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Taking the Piss Out of Pantagruel - review.docx

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ENGL 1102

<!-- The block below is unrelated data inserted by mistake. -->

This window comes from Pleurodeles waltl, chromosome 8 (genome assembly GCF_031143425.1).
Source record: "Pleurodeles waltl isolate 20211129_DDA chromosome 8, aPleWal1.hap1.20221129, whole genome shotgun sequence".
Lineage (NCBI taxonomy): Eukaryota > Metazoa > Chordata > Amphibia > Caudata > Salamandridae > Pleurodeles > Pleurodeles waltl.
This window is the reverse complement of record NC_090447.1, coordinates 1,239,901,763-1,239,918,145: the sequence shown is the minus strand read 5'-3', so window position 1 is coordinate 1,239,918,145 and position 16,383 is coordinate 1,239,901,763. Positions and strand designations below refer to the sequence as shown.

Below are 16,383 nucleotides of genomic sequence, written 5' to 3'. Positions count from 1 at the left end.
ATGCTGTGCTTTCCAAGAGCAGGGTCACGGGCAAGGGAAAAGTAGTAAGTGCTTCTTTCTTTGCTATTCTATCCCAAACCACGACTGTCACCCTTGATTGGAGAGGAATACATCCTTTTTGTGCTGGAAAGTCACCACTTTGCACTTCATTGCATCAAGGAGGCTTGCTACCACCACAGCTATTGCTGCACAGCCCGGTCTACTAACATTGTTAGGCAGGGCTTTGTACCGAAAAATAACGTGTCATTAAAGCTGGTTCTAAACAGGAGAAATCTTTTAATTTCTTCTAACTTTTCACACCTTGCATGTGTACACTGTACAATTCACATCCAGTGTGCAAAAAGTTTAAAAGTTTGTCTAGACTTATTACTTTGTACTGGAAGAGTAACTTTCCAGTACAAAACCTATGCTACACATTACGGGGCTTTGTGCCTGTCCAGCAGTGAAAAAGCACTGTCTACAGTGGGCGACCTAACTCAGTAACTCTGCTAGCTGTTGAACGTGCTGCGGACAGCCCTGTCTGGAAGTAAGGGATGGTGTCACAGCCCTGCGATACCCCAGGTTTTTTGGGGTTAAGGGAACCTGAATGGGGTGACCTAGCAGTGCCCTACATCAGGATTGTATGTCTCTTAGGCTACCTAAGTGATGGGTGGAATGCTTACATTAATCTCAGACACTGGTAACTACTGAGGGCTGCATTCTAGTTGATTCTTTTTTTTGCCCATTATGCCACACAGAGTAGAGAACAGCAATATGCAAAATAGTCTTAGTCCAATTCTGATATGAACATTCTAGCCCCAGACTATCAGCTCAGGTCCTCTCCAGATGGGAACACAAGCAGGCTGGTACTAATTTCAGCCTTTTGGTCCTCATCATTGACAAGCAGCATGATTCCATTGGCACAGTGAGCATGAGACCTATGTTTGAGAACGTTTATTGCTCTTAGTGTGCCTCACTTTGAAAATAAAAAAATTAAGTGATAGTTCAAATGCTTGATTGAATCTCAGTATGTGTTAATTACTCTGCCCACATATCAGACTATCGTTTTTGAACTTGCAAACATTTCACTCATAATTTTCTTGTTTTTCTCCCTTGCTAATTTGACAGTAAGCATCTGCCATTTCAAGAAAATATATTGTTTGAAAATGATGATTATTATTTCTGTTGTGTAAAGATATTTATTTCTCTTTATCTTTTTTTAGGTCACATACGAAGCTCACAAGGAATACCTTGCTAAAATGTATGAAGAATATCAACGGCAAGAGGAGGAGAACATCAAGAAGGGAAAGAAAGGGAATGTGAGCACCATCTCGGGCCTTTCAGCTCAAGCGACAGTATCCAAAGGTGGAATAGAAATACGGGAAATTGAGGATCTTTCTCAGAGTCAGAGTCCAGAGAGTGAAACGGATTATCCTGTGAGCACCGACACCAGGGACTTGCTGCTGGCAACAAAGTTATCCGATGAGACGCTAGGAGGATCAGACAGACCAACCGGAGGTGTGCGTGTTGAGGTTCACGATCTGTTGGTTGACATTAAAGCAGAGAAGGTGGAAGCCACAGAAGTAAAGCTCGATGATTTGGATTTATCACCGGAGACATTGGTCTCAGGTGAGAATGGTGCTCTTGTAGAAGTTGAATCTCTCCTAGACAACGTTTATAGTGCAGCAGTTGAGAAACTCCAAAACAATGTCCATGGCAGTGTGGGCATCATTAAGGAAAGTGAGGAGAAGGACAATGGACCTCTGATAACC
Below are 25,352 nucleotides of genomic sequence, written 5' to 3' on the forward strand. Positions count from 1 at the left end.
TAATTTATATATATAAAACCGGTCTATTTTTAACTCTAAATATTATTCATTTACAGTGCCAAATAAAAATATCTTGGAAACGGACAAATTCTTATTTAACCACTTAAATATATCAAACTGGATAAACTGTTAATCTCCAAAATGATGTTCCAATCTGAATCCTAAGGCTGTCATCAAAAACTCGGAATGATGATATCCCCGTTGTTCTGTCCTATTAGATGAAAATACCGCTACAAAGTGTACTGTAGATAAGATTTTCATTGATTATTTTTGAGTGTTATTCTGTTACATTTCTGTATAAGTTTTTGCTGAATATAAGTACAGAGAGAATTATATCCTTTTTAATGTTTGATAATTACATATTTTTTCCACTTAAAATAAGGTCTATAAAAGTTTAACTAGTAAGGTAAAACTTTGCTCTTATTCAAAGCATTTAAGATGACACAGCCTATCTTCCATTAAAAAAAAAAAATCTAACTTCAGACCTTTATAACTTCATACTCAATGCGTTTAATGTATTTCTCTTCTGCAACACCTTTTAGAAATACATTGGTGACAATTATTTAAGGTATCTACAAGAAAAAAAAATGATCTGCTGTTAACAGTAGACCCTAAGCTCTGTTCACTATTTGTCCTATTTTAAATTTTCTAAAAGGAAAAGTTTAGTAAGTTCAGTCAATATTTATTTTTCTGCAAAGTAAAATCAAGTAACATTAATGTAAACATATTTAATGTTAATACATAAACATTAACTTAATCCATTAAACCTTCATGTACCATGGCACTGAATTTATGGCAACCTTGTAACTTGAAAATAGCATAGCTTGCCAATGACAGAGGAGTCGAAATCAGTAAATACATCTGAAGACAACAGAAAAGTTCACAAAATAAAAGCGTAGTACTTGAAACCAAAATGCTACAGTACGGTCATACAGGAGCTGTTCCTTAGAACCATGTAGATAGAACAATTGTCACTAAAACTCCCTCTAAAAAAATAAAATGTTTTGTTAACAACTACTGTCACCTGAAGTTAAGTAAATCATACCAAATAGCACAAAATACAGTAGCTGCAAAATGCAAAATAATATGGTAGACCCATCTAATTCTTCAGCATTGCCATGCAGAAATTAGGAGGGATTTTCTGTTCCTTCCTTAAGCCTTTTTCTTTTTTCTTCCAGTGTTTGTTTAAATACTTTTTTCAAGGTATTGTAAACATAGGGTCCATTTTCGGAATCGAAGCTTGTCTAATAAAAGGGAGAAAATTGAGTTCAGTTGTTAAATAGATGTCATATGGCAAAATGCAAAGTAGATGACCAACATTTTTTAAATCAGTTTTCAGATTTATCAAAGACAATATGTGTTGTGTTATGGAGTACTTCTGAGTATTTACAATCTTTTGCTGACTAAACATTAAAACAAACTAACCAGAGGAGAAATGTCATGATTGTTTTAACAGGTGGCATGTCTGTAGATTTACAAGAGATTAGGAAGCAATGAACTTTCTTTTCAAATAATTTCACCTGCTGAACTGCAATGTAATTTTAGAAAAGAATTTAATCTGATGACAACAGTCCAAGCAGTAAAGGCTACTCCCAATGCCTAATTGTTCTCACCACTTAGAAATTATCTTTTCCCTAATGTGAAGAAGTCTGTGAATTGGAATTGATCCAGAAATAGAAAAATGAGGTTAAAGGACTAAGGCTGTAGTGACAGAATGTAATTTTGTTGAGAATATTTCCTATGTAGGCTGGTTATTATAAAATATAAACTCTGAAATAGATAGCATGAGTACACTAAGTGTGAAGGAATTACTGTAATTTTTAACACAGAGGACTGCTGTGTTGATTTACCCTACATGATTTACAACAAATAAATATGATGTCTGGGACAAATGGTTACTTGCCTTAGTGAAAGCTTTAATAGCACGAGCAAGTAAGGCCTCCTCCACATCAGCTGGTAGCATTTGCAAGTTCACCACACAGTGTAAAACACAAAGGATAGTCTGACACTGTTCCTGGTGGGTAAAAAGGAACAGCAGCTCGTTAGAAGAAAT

Perhaps one of the most noticeable aspects of Gargantua and Pantagruel is Rabelais’ seemingly distracting use of “bathroom humor,” with the tool for this humor being the “superfluity” of Pantagruel’s bladder. Although some might argue that this type of humor is unnecessary, Jeff Persels argues that the historical context of urine makes its use in the book significant when analyzing Pantagruel’s character. Persel’s argument begins with an analysis of idiomatic phrases at the time concerning urine. One particularly telling saying goes like this: “Pour veoir de leur urine,” which, roughly translated, means “To see what you’re made of (in the context of your urine).” This adage has both societal and “scientific” ramifications. On the surface, the saying is almost a “macho” way of questioning one’s character and temperament. The majority of Persel’s argument, however, is based on the accepted scientific theories of the time. Uroscopy, at the time of Rabelais, was considered an effective way to determine the balance of humors (blood, bile, etc.) in one’s body through the examination of one’s urine. This “science” was common enough and very much accepted by society but not supported by anything even remotely scientific. Uroscopists at the time were known as “pisse-prophets,” and their work was shady at best. The majority of Rabelais’ medical knowledge was supposedly based off a book by 14 century surgeon Guy de Chauliac in which he describes the “complexion theory”: “Evacuation is an operation…which rids the body of the entire quantity of the bad humor and separates it from the nature of the blood.” Interestingly enough, an obstruction of the urethra was most often associated with venereal disease - if someone experienced any trouble urinating, it had social repercussions. Rabelais could have very well been influenced by the “scientific” theories on the nature of urine at the time. Persel also makes a connection between Rabelais and urine (though an odd one at that) through print. Urine was considered to be a plentiful natural source of ammonia – this was used to clean the printing presses of the
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